Leaders play a crucial role in mitigating organizational trauma. Perverse and toxic leaders can disrupt the operating system, including initiating such rupturing events as closing programs or budget cuts. Other times, the disruptions are external and caused by socio-political changes, competitions, and lack of public acceptance. Behavioral health organizations by the nature of their work and the position they occupy in society are at risk of receiving the traumatizing events that change the culture and the operating systems. Leaders are responsible for managing the culture of an organization and mitigating the traumatic events that can result in mediocre services and organizational peril. Transformational leaders possess a great deal of emotional intelligence and believe in their abilities to lead in difficult times. They acknowledge the trauma or traumatizing events, and labor in transforming culture as leaders, employees, and the organization transcends through the events. A Delphi study allowed 18 experts in behavioral health organizations, to share their personal and professional experiences and to arrive at a consensus about leadership roles relating to the phenomenon of organizational trauma. Consequently, the role of leaders in preventing, mitigating, and healing organizational trauma was recognized as an essential role. Last, the experts agreed that transformational leadership styles, as well as emotional intelligence, are necessary interpersonal and professional skills to consider in training and development programs for leaders. The findings were congruent with the knowledge found in the literature review which indicates a need for ongoing study and research.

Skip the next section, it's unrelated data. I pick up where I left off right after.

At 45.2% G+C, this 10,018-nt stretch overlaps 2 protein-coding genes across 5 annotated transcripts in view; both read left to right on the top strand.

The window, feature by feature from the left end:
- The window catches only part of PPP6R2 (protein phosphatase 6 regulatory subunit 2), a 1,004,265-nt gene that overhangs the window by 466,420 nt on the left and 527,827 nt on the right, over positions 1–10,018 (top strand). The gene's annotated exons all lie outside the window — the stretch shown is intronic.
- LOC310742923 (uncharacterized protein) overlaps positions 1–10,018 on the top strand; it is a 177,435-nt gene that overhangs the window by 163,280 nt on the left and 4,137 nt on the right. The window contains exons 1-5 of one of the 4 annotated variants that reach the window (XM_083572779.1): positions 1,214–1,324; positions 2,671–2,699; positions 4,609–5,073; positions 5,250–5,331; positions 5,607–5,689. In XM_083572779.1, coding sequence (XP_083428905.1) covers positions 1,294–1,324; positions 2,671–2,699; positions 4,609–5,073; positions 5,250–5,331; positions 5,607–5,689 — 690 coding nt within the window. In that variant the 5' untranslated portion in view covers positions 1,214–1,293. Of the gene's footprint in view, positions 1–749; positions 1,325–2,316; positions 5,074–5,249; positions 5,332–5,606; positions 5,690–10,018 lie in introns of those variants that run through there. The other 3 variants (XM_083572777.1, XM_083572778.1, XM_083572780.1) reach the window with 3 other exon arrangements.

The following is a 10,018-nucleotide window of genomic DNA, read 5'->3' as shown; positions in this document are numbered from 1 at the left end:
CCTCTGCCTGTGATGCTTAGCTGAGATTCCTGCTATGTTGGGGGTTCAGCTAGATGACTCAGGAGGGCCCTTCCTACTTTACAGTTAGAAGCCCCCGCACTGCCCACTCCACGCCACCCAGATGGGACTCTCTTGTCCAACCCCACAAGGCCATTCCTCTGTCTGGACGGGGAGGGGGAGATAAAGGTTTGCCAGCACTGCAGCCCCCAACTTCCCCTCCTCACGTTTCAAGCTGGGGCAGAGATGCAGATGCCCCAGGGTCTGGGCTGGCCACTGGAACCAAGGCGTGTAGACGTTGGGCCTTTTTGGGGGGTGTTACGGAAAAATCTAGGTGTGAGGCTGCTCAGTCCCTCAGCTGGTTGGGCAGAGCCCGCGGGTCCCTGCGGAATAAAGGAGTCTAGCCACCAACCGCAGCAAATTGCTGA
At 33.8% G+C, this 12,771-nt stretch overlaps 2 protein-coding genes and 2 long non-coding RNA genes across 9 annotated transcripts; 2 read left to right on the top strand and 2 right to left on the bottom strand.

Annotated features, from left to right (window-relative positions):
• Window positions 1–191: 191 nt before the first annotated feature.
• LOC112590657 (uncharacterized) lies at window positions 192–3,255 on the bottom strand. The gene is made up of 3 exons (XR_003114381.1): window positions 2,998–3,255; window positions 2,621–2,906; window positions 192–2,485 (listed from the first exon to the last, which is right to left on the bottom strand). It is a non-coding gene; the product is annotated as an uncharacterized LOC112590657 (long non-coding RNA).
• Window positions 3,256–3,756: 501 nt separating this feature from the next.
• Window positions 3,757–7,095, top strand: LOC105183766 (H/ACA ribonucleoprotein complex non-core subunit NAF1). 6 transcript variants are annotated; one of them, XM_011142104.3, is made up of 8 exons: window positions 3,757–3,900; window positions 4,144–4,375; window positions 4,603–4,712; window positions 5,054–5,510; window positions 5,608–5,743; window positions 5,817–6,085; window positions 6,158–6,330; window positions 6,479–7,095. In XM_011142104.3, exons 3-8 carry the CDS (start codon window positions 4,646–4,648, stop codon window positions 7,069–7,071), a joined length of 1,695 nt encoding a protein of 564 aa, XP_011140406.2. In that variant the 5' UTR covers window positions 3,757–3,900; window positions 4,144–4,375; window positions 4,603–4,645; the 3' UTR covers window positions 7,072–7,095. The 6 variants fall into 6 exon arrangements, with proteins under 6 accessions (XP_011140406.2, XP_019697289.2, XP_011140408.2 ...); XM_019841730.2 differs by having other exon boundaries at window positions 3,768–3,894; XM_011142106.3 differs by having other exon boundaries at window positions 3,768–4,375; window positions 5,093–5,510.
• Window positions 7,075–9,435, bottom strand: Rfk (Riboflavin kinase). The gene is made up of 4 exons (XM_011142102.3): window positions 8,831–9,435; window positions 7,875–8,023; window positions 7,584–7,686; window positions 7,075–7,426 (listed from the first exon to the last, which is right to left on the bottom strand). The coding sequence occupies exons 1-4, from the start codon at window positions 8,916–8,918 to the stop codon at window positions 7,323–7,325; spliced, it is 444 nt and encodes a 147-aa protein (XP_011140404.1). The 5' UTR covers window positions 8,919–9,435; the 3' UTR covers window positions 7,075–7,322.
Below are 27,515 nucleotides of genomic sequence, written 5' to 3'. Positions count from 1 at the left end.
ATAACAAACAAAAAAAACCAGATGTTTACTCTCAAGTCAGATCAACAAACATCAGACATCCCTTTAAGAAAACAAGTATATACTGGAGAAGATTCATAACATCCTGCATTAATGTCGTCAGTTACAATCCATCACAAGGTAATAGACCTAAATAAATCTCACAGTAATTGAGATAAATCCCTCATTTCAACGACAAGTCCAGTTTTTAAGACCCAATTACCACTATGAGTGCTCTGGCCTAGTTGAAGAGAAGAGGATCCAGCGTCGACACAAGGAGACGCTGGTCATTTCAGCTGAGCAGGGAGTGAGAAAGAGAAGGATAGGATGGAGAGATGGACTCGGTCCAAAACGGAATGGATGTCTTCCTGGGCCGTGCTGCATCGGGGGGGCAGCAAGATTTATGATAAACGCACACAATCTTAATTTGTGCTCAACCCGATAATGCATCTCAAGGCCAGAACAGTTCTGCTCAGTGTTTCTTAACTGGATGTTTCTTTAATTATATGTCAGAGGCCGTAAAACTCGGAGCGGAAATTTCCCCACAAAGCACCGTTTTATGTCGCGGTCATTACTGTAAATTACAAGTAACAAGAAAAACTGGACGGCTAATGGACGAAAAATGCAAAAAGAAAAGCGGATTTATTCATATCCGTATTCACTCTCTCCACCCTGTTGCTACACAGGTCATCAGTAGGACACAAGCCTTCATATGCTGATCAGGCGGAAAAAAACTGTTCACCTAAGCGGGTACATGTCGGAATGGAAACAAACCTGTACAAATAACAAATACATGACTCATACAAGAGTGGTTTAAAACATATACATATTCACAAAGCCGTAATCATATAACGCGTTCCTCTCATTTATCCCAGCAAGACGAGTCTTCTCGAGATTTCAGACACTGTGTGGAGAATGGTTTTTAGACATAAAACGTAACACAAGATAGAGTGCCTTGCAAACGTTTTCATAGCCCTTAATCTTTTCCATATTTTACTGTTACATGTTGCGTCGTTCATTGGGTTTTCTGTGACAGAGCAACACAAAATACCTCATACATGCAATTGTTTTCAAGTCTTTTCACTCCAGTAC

|School Location:||United States -- Colorado|
|Source:||DAI-B 80/08(E), Dissertation Abstracts International|
|Subjects:||Mental health, Occupational psychology, Organizational behavior|
|Keywords:||Behavioral sources, Management, Mental health, Organizational behavior, Organizational theory, Psychology|
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